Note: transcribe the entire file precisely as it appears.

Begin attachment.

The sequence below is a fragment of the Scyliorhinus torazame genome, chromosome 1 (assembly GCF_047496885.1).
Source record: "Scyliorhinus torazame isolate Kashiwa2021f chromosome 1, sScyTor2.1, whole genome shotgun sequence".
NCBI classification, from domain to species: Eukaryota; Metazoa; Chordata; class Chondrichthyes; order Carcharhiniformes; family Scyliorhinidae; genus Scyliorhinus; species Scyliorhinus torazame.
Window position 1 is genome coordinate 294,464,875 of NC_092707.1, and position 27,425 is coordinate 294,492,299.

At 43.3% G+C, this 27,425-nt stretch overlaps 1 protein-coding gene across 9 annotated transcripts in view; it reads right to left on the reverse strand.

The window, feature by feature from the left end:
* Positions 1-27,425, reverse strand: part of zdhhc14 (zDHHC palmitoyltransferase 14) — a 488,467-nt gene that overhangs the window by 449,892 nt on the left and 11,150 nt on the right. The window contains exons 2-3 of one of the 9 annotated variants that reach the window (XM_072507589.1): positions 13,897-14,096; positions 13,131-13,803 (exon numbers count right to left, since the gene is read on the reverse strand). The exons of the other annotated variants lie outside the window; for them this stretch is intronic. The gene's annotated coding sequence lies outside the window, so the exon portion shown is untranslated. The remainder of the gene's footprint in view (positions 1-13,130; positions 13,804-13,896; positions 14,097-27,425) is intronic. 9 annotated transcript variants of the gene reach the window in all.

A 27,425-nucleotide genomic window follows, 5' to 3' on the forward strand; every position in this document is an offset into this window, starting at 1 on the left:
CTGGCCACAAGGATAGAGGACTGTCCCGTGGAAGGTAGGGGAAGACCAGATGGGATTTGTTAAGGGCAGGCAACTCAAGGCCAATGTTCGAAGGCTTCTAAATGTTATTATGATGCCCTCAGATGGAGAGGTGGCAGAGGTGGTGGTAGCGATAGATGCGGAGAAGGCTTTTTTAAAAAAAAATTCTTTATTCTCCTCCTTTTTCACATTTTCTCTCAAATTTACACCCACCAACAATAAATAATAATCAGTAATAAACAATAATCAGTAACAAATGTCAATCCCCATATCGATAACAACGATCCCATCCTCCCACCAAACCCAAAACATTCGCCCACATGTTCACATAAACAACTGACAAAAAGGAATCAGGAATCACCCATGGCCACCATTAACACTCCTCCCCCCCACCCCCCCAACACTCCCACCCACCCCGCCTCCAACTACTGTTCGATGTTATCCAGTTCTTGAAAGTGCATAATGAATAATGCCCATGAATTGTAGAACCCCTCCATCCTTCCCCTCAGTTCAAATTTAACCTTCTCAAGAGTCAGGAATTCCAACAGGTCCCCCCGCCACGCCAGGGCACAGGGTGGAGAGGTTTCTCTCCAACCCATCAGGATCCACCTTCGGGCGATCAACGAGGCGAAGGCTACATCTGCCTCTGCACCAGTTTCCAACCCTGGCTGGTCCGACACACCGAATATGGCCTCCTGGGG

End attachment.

The sequence below is a fragment of the Scyliorhinus torazame genome, chromosome 1 (assembly GCF_047496885.1).
Source record: "Scyliorhinus torazame isolate Kashiwa2021f chromosome 1, sScyTor2.1, whole genome shotgun sequence".
NCBI classification, from domain to species: Eukaryota; Metazoa; Chordata; class Chondrichthyes; order Carcharhiniformes; family Scyliorhinidae; genus Scyliorhinus; species Scyliorhinus torazame.
Window position 1 is genome coordinate 294,464,875 of NC_092707.1, and position 27,425 is coordinate 294,492,299.

At 43.3% G+C, this 27,425-nt stretch overlaps 1 protein-coding gene across 9 annotated transcripts in view; it reads right to left on the reverse strand.

The window, feature by feature from the left end:
* Positions 1-27,425, reverse strand: part of zdhhc14 (zDHHC palmitoyltransferase 14) — a 488,467-nt gene that overhangs the window by 449,892 nt on the left and 11,150 nt on the right. The window contains exons 2-3 of one of the 9 annotated variants that reach the window (XM_072507589.1): positions 13,897-14,096; positions 13,131-13,803 (exon numbers count right to left, since the gene is read on the reverse strand). The exons of the other annotated variants lie outside the window; for them this stretch is intronic. The gene's annotated coding sequence lies outside the window, so the exon portion shown is untranslated. The remainder of the gene's footprint in view (positions 1-13,130; positions 13,804-13,896; positions 14,097-27,425) is intronic. 9 annotated transcript variants of the gene reach the window in all.

A 27,425-nucleotide genomic window follows, 5' to 3' on the forward strand; every position in this document is an offset into this window, starting at 1 on the left:
CTGGCCACAAGGATAGAGGACTGTCCCGTGGAAGGTAGGGGAAGACCAGATGGGATTTGTTAAGGGCAGGCAACTCAAGGCCAATGTTCGAAGGCTTCTAAATGTTATTATGATGCCCTCAGATGGAGAGGTGGCAGAGGTGGTGGTAGCGATAGATGCGGAGAAGGCTTTTTTAAAAAAAAATTCTTTATTCTCCTCCTTTTTCACATTTTCTCTCAAATTTACACCCACCAACAATAAATAATAATCAGTAATAAACAATAATCAGTAACAAATGTCAATCCCCATATCGATAACAACGATCCCATCCTCCCACCAAACCCAAAACATTCGCCCACATGTTCACATAAACAACTGACAAAAAGGAATCAGGAATCACCCATGGCCACCATTAACACTCCTCCCCCCCACCCCCCCAACACTCCCACCCACCCCGCCTCCAACTACTGTTCGATGTTATCCAGTTCTTGAAAGTGCATAATGAATAATGCCCATGAATTGTAGAACCCCTCCATCCTTCCCCTCAGTTCAAATTTAACCTTCTCAAGAGTCAGGAATTCCAACAGGTCCCCCCGCCACGCCAGGGCACAGGGTGGAGAGGTTTCTCTCCAACCCATCAGGATCCACCTTCGGGCGATCAACGAGGCGAAGGCTACATCTGCCTCTGCACCAGTTTCCAACCCTGGCTGGTCCGACACACCGAATATGGCCTCCTGGGG